Sep 20, 2018 / 06:34

Vietnam FDI sector contributes meagerly to state budget despite robust revenue

The Hanoitimes - FDI sector`s return on asset (ROA) reached the highest among Vietnam`s economic groups in 2016 with 6.9%, followed by the state sector with 2.6% and the private sector with 1.4%.

In 2016, the FDI sector recorded the highest growth rate in revenue among Vietnam's economic sectors, at 134% compared to 2011, but contributed the least to the state budget, according to the General Statistics Office (GSO). 
 
Overview of the GSO's meeting. Source: Ngoc Thuy.
Overview of the GSO's meeting. Source: Ngoc Thuy.
FDI sector among the best performers

During the 2011 - 2016 period, the FDI sector's annual revenue averaged VND560.7 trillion (US$24.13 billion), up 18.6% compared to 2011. It was lower than the VND880.5 trillion (US$37.9 billion, up 12.3%) of the private sector recorded during the same period, informed the GSO in its latest report. 

The private sector came second in terms of revenue growth, up 78.8% in 2016 against the figure number posted in 2011, while accounting for the largest proportion of the total revenue, 55.9%. 

The state sector's revenue growth rate in 2016 was the lowest among the three economic groups in 2016, up 8.9% compared to 2011 and accounting for 16.7% of the total revenue. The average growth rate in revenue of the sector was 1.7% during the 2011 - 2016 period. 

Notably, the FDI sector's return on asset (ROA) reached the highest among others in 2016 with 6.9%, followed by the state sector with 2.6% and the private sector with 1.4%.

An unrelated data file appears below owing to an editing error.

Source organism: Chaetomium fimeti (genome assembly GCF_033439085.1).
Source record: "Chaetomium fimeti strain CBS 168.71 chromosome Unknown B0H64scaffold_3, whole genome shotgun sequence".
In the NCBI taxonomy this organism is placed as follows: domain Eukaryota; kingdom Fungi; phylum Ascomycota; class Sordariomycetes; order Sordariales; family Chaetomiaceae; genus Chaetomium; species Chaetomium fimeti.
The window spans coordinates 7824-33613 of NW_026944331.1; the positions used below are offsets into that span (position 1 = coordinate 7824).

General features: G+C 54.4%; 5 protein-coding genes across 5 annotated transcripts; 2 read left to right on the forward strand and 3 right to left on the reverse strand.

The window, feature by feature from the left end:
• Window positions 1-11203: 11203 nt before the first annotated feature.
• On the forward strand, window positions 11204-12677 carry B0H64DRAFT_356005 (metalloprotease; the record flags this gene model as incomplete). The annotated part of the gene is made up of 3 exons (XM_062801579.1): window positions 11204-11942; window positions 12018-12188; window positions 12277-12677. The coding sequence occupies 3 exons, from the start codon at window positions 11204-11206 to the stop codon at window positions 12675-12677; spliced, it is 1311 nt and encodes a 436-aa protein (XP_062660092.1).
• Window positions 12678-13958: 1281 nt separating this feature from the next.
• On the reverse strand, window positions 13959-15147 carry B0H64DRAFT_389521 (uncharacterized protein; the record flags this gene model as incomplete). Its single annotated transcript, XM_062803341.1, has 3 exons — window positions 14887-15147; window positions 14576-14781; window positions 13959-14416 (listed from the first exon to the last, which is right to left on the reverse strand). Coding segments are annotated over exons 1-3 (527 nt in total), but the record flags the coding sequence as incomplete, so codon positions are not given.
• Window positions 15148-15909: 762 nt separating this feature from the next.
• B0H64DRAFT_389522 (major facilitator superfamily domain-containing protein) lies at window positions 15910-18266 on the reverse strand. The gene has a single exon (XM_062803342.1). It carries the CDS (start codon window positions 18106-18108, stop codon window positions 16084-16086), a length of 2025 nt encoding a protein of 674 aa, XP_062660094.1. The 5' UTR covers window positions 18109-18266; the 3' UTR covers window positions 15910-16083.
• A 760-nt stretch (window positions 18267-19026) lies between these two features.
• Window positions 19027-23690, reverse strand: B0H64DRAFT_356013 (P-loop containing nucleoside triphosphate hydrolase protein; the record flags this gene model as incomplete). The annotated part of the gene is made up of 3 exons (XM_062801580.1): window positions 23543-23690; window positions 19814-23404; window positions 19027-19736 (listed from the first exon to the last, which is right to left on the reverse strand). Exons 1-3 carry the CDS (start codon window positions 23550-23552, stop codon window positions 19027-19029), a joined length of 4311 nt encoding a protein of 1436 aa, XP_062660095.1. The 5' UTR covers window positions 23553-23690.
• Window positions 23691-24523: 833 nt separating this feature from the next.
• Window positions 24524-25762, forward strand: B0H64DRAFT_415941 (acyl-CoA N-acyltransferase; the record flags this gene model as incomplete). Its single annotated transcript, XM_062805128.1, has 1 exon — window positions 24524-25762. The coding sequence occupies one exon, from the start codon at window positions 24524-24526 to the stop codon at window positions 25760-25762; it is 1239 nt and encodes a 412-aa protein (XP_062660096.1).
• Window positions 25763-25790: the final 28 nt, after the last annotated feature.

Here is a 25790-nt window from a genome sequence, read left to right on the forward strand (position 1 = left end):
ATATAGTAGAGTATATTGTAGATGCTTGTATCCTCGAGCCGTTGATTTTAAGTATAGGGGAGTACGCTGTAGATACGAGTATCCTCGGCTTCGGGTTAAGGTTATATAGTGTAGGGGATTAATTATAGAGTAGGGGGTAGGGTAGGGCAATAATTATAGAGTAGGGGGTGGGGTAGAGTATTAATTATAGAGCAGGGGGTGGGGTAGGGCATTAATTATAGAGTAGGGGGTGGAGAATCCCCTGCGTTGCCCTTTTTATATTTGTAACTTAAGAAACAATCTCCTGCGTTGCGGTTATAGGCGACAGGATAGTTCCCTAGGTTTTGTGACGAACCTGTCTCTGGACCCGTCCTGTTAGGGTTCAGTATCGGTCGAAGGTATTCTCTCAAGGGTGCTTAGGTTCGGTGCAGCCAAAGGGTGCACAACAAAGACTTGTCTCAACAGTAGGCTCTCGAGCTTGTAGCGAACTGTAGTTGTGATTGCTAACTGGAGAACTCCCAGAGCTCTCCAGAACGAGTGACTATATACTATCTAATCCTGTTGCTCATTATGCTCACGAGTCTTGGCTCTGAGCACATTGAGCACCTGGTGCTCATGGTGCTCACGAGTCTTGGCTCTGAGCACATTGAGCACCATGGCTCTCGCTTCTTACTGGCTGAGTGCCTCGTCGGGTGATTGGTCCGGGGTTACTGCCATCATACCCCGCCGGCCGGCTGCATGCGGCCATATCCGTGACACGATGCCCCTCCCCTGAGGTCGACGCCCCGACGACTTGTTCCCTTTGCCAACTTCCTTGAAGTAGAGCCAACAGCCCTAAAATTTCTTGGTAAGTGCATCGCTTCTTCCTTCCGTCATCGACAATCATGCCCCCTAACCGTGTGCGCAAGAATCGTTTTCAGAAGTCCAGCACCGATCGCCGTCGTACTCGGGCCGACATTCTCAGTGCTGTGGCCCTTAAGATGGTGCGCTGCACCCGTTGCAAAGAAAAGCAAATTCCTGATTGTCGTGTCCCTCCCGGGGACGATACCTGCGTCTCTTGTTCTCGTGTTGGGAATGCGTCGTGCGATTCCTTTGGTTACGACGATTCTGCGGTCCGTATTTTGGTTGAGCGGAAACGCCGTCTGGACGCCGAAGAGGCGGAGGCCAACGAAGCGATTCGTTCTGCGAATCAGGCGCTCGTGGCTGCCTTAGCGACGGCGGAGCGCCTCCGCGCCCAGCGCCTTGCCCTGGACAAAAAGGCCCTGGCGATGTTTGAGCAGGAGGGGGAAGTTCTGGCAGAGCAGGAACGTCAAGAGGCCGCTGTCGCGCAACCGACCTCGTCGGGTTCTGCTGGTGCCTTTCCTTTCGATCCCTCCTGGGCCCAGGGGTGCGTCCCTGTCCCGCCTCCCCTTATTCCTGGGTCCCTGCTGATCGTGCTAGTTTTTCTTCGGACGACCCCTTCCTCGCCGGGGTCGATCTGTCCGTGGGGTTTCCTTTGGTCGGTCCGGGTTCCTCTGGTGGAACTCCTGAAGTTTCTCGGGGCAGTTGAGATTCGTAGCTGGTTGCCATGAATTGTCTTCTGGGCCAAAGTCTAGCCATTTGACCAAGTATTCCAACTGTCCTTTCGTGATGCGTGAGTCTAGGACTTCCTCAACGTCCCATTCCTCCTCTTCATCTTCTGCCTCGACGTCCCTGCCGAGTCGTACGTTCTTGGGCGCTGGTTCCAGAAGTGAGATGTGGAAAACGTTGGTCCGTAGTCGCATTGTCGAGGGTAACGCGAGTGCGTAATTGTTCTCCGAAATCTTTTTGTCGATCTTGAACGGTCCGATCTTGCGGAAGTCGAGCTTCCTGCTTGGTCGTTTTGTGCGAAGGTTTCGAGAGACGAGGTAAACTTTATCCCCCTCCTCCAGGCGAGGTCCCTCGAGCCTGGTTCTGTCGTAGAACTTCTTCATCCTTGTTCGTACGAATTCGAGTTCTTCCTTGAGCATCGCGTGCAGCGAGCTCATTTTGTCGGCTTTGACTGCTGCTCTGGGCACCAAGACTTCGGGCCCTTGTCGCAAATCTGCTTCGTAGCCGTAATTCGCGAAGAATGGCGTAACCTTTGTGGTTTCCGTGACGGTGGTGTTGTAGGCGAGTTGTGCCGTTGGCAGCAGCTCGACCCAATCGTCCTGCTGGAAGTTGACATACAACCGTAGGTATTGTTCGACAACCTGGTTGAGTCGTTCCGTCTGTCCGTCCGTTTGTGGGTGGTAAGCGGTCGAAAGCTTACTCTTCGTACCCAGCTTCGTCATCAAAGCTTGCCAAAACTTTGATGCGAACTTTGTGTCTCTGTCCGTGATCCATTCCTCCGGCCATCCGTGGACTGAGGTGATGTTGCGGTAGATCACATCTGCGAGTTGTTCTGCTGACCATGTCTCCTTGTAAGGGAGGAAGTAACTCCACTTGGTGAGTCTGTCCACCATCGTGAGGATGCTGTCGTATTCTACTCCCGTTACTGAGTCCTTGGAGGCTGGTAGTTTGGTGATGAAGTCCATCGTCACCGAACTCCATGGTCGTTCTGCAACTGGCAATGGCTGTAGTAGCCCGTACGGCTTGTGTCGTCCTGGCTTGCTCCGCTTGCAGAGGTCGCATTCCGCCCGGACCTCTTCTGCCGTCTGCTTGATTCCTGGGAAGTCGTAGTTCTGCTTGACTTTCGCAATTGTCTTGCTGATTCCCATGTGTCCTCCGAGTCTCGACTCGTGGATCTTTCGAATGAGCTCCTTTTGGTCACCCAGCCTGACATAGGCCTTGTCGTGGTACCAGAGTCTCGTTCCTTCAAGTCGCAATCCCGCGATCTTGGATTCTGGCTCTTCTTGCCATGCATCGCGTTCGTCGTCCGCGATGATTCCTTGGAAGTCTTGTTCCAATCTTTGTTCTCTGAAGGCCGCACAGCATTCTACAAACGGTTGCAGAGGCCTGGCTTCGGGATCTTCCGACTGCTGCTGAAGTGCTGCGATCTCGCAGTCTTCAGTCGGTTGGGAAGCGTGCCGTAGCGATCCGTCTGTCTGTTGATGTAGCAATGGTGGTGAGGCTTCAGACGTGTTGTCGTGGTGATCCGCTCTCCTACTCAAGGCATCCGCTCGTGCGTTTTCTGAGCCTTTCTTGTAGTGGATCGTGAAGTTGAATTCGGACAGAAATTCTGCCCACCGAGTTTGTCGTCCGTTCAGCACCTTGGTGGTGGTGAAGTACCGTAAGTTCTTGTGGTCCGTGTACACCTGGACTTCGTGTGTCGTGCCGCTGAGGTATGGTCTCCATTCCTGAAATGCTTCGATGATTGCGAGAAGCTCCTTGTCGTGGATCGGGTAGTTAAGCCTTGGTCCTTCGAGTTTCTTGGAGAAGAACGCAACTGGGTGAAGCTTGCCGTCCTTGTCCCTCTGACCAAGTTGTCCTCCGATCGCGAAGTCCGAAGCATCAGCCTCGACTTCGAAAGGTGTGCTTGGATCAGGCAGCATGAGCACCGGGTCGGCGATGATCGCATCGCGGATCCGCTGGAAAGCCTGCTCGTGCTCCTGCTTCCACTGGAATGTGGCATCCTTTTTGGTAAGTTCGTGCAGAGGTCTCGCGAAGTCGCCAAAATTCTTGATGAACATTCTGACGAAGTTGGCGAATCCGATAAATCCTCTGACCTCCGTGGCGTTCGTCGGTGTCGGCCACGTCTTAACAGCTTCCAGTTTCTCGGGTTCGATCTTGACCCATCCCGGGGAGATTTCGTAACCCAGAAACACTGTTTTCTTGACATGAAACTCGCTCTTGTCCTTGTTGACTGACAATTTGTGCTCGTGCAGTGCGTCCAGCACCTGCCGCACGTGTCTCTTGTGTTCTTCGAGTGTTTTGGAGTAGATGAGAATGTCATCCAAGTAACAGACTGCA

Meanwhile, the private sector had the lowest return on sales (ROS), at 1.9%, in 2016, much lower than that of the FDI and state sectors, reaching 6.7% and 6.6%, respectively. 

Tax incentive as reason for FDI low contribution

It is, however, noteworthy that the private sector paid the largest proportion of tax, at 38.7% in 2016, higher than that of the state and FDI sectors, at 32.2% and 29.1%, respectively. 

Pham Dinh Thuy, the GSO's director of the Industrial Statistics Department, pointed to tax incentives as one of the main reasons for foreign invested companies (FIEs) paying the least amount of tax. The low contribution from FIEs is partly due to a number of preferential policies offered to attract FIEs into priority fields. 

With regard to corporate income tax (CIT), while domestic enterprises have to pay the maximum 22%, the highest amount payable by FIEs operating in high-tech fields is only half of this for the first 30 years, he said. "FIEs are also exempted from paying taxes in the first four years and then pay 50% for the next nine years. FIEs in the high-tech sector are also exempted from many tax lines, such as import tariffs for parts and accessories."

"This is one of Vietnam's most attractive factors for foreign investors and FIEs," Thuy added. 

Regarding this matter, Le Thi Duyen Hai, director of the Department for Tax Declaration and Accounting under the General Department of Taxation, said in addition to tax payment, state owned enterprises have to contribute a considerable amount in dividends and after-tax profit to the state budget, which amounted to VND67 trillion (US$2.88 billion) in 2017 and VND65 trillion (US$2.79 billion) in 2016. 

"This has a significant impact on the structure of state budget contribution from economic groups," Hai added.